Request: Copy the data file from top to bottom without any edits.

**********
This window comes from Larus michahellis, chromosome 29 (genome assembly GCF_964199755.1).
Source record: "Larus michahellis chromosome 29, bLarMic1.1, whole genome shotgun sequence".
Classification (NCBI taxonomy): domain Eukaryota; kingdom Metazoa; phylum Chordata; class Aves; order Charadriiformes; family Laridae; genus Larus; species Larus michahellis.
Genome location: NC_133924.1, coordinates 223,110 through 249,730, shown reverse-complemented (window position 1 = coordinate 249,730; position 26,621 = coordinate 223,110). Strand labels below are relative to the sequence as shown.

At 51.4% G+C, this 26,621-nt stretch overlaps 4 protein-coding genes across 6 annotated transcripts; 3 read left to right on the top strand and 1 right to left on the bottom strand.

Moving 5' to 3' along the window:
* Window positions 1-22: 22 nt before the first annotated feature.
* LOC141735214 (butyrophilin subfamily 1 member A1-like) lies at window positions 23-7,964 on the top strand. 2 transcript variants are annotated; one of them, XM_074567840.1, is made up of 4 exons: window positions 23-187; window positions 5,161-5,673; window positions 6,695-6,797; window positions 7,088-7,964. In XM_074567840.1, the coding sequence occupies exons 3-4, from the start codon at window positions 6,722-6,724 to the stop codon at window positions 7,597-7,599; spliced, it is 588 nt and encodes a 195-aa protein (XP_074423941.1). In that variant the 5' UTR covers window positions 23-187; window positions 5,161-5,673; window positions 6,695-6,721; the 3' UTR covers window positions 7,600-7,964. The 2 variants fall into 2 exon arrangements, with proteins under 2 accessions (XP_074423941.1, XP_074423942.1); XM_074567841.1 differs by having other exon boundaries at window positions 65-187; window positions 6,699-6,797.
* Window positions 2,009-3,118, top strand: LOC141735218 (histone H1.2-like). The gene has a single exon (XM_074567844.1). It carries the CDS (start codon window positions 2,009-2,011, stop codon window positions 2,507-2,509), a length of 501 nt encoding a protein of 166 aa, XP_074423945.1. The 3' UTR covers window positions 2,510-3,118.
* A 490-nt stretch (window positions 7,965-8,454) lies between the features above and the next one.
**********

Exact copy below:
This window comes from Larus michahellis, chromosome 29 (genome assembly GCF_964199755.1).
Source record: "Larus michahellis chromosome 29, bLarMic1.1, whole genome shotgun sequence".
Classification (NCBI taxonomy): domain Eukaryota; kingdom Metazoa; phylum Chordata; class Aves; order Charadriiformes; family Laridae; genus Larus; species Larus michahellis.
Genome location: NC_133924.1, coordinates 223,110 through 249,730, shown reverse-complemented (window position 1 = coordinate 249,730; position 26,621 = coordinate 223,110). Strand labels below are relative to the sequence as shown.

At 51.4% G+C, this 26,621-nt stretch overlaps 4 protein-coding genes across 6 annotated transcripts; 3 read left to right on the top strand and 1 right to left on the bottom strand.

Moving 5' to 3' along the window:
* Window positions 1-22: 22 nt before the first annotated feature.
* LOC141735214 (butyrophilin subfamily 1 member A1-like) lies at window positions 23-7,964 on the top strand. 2 transcript variants are annotated; one of them, XM_074567840.1, is made up of 4 exons: window positions 23-187; window positions 5,161-5,673; window positions 6,695-6,797; window positions 7,088-7,964. In XM_074567840.1, the coding sequence occupies exons 3-4, from the start codon at window positions 6,722-6,724 to the stop codon at window positions 7,597-7,599; spliced, it is 588 nt and encodes a 195-aa protein (XP_074423941.1). In that variant the 5' UTR covers window positions 23-187; window positions 5,161-5,673; window positions 6,695-6,721; the 3' UTR covers window positions 7,600-7,964. The 2 variants fall into 2 exon arrangements, with proteins under 2 accessions (XP_074423941.1, XP_074423942.1); XM_074567841.1 differs by having other exon boundaries at window positions 65-187; window positions 6,699-6,797.
* Window positions 2,009-3,118, top strand: LOC141735218 (histone H1.2-like). The gene has a single exon (XM_074567844.1). It carries the CDS (start codon window positions 2,009-2,011, stop codon window positions 2,507-2,509), a length of 501 nt encoding a protein of 166 aa, XP_074423945.1. The 3' UTR covers window positions 2,510-3,118.
* A 490-nt stretch (window positions 7,965-8,454) lies between the features above and the next one.